Haggai 2:20And again the word of the LORD came unto Haggai in the four and twentieth day of the month, saying, 21Speak to Zerubbabel, governor of Judah, saying, I will shake the heavens and the earth; 22And I will overthrow the throne of kingdoms, and I will destroy the strength of the kingdoms of the heathen; and I will overthrow the chariots, and those that ride in them; and the horses and their riders shall come down, every one by the sword of his brother. 23In that day, saith the LORD of hosts, will I take thee, O Zerubbabel, my servant, the son of Shealtiel, saith the LORD, and will make thee as a signet: for I have chosen thee, saith the LORD of hosts.

The Lord will preserve Zerubbabel and the people of Judah, amidst their enemies. Here is also foretold the establishment and continuance of the kingdom of Christ; by union with whom his people are sealed with the Holy Ghost, sealed with his image, thus distinguished from all others. Here also is foretold the changes, even to that time when the kingdom of Christ shall overthrow and occupy the place of all the empires which opposed his cause. The promise has special reference to Christ, who descended from Zerubbabel in a direct line, and is the sole Builder of the gospel temple. Our Lord Jesus is the Signet on God’s right hand, for all power is given to him, and derived from him. By him, and in him, all the promises of God are yea and amen. Whatever changes take place on earth, all will promote the comfort, honour, and happiness of his servants.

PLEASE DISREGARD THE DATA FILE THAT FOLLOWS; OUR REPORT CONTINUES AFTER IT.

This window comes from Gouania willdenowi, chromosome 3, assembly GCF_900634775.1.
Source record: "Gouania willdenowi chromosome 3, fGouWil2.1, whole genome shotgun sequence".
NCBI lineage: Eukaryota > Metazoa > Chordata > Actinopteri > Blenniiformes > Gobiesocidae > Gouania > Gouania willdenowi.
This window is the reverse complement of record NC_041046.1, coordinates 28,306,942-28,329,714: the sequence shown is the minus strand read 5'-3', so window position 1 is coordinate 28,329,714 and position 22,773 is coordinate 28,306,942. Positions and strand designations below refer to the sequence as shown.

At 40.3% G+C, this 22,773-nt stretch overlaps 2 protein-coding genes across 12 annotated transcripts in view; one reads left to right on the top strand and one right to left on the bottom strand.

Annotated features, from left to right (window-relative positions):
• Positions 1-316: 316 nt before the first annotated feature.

Summary

The chapter contains three encouraging messages Haggai gave the returned exiles during the months of work on the new temple. The first message was a promise that, despite its smaller size and less expensive decoration, the glory of the new temple would surpass that of Solomon’s . This prediction surely came true, for Jesus Himself walked and taught in this “second temple,” enlarged by Herod.

The second message is in the form of a lived parable. Haggai asks the priests a technical question about the Law. The question and its answer drive home the fact that the mere presence of a holy place among the people does not make them holy. In fact they are defiled by sin and indifference. Yet now that they have put God first, the Lord will bless .

The final message is addressed to Zerubbabel, who represents David’s royal line. When God shakes the nations at history’s end, the One whom Zerubbabel stands for, the Christ, will exercise God’s authority on the earth .

Habakkuk:A Message of Faith

Habakkuk: A Message of Faith                  

Habakkuk 1:1-3,5-6,13;2:1,4-6;3: 2,17-19            January 13 2013

Habakkuk

    The subject of this prophecy is the destruction of Judea and Jerusalem for the sins of the people, and the consolation of the faithful under national calamities.